A story for every victim

Manuel Eugenio Marquez, 44

Manuel Eugenio "Manny" Marquez, a 44-year-old Latino, was fatally shot on Wednesday, Oct. 23, in the 1700 block of Artesia Boulevard in Long Beach, according to Los Angeles County Department of Medical Examiner-Coroner records. 

Marquez, a father and grandfather from Paramount, had just started working at the Bottoms Up Sports Bar earlier that evening to make money for the holidays, owner Suzanne Blevins said during a telephone interview on Oct. 25.

Shortly after midnight, he was shot during a "miniature mass shooting," as Blevins described it, by a first-time customer who had spent the evening at the bar watching the Lakers basketball game and having friendly conversations with her staff and other patrons. 

"This was not gang-related, not a stupid neighborhood fight. It was a man who was angry," said Blevins, who watched the shooting later on surveillance video. "He was African American, but it wasn't racial.  He shot at everybody; he shot at happiness and life. His first shot was at the cook he'd had a good conversation with earlier that evening. The actual words of the police were, 'This is literally a non-provoked shooter who shot at anybody.'"

The cook, the first victim, was able to run out of the bar and was later treated at the hospital for gunshot wounds in his back and arm, Blevins said. Other employees and patrons dove under tables, barricaded themselves in the bathroom or ran out of the bar, according to Blevins and a Long Beach Police news release. 

The shooting ended after a Long Beach police officer flagged down by frightened patrons shot into the bar at a man holding a gun, according to the release. "The department believes that the individuals who reported the incident and the quick actions of the officers involved prevented additional casualties during this incident."

Marquez and the suspected gunman, Delfon Garnell Kinney Sr., 48, from Long Beach, were both pronounced dead at the scene. 

When SWAT officers entered the bar, they found Kinney lying unresponsive on the ground, holding a firearm, according to the news release. 

To add to the confusion, investigators found evidence that Kinney "exchanged gunfire with an unknown patron of the business," according to the release, but have not provided any more details about the third gunman. 

Blevins said the surveillance video shows the "good Samaritan" running out of the bar to his vehicle and coming back inside with a gun. That unidentified patron confronted Kinney and shot him once in the chest, Blevins said, then ran back outside when Kinney fell to the ground.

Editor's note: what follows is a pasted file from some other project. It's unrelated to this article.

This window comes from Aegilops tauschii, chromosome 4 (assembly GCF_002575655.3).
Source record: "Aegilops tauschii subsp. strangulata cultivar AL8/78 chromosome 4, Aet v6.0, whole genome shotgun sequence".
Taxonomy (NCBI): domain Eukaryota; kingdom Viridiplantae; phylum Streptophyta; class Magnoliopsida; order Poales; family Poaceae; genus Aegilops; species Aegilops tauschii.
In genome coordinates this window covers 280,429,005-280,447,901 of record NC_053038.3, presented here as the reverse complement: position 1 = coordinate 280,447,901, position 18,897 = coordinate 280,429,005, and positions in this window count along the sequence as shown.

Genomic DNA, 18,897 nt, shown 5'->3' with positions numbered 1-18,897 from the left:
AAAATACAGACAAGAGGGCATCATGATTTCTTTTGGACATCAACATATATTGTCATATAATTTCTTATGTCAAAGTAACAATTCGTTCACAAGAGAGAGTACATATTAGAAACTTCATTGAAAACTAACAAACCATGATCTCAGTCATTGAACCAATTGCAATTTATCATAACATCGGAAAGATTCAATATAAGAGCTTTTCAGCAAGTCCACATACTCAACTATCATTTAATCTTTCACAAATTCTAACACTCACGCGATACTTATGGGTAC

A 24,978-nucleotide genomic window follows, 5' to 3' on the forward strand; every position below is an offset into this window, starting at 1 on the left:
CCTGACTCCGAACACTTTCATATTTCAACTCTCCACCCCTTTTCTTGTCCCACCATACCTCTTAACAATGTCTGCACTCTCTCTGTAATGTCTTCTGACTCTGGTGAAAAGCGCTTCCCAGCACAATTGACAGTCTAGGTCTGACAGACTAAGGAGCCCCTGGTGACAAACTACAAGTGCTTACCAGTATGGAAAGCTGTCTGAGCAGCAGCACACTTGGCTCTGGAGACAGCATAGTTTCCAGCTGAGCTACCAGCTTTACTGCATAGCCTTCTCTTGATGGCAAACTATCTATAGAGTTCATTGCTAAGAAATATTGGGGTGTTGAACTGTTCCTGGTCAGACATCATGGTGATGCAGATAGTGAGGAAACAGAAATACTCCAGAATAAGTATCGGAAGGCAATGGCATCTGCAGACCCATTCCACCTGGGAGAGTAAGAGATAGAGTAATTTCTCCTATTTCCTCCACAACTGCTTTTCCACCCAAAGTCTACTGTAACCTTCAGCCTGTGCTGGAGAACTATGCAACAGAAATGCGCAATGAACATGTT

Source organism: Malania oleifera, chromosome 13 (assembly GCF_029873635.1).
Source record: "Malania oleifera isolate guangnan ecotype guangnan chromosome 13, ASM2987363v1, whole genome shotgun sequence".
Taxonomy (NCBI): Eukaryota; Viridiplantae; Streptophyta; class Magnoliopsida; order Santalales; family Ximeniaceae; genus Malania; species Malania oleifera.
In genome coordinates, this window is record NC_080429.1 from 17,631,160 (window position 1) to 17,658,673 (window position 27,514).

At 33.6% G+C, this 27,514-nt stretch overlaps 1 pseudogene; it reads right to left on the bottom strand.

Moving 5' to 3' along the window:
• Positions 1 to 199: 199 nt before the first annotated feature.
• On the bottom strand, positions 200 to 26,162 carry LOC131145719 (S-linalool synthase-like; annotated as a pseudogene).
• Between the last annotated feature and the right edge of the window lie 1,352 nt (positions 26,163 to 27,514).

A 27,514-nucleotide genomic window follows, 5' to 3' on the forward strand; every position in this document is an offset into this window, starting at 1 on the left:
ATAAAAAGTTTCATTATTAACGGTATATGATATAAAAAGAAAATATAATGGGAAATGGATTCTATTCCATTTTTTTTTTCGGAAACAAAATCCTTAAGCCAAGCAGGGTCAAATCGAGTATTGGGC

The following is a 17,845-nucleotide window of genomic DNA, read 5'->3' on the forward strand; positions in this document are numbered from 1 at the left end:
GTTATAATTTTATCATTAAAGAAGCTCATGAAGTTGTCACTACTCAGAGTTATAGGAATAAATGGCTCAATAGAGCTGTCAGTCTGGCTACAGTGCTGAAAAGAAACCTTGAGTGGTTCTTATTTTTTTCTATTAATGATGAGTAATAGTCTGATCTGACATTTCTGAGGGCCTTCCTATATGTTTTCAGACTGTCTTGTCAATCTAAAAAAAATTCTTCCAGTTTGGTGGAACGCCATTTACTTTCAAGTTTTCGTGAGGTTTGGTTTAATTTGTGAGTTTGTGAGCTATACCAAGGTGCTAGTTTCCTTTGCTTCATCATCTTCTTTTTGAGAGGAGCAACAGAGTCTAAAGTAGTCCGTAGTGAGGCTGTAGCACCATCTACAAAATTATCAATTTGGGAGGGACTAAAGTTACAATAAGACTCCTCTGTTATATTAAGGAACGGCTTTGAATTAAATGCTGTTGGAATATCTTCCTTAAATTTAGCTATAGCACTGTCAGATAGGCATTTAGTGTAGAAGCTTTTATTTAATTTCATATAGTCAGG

Kinney allegedly had been chasing two customers around a pool table just before the patron shot him, Blevins said. "They were crawling around under the table like animals, trying to get away. But the shot threw him [Kinney] on the floor and allowed the couple he'd been chasing to run outside. It allowed them to save their lives."

There was a lull in the shooting then, Blevins said, and the video shows Marquez coming out from hiding under a sink behind a bar. But then Kinney stood up, spotted Marquez and shot again. "Manny came out at the wrong time," she said. "On the video I saw him shoot Manny and then shoot at people in the bathroom. Then the cops shot him in the chest and took him out."

Marquez was a frequent customer at the bar where his sister had worked for years, Blevins said. Both his sister and Blevins were off that first night he began working. 

"He'd lost his day job and with Christmas coming, he wanted extra money for gifts for his children and grandkids," Blevins said. "I told him, 'Why don't you start next week?' but he said no, he really wanted to start that night."

Marquez lived with his girlfriend and was a doting father, grandfather and son who helped support his mother, Blevins said. "He was just a great guy. If everybody had a bit more Manny in them, this world would be a happier, better place."

An online fundraiser has been started to raise money for his family. 

The incident has caused Blevins to up her security at the bar. Before, she said, a door man searched everyone who entered after 7 p.m., but Kinney wasn't searched because he'd come in earlier. She didn't like the optics of having armed guards outside the bar, she said, "but starting now I'm going to bring extra security with weapons from an outside security company and they'll search everyone. I don't think about image anymore, just survival."

Blevins said she feels terrible for Kinney's family as well. "I spoke to his sister and his brother, and they're devastated, as puzzled as we are. They said he was going through a divorce, but he was always happy. This guy was a custodian at Downtown Disney for 27 years; he went to church every Sunday and played on a [recreational] baseball team. Nobody understands what happened. The whole thing is just tragic."

Investigators don't have a motive for the shooting, according to the news release. Former Disneyland co-workers described Kinney as a happy friendly person, the Long Beach Post reported, and said they were shocked by the shooting. 

Anyone with information is asked to call Long Beach Police Dets. Malcolm Evans and Robert Gonzales at (562) 570-7244. Those wishing to remain anonymous should call Crime Stoppers at 800-222-8477. 

Photo: Manuel "Manny" Marquez, holding one of his grandchildren, was killed Oct. 23 on his first day of work at the Bottoms Up Sports Bar in Long Beach. Credit: Family photo.

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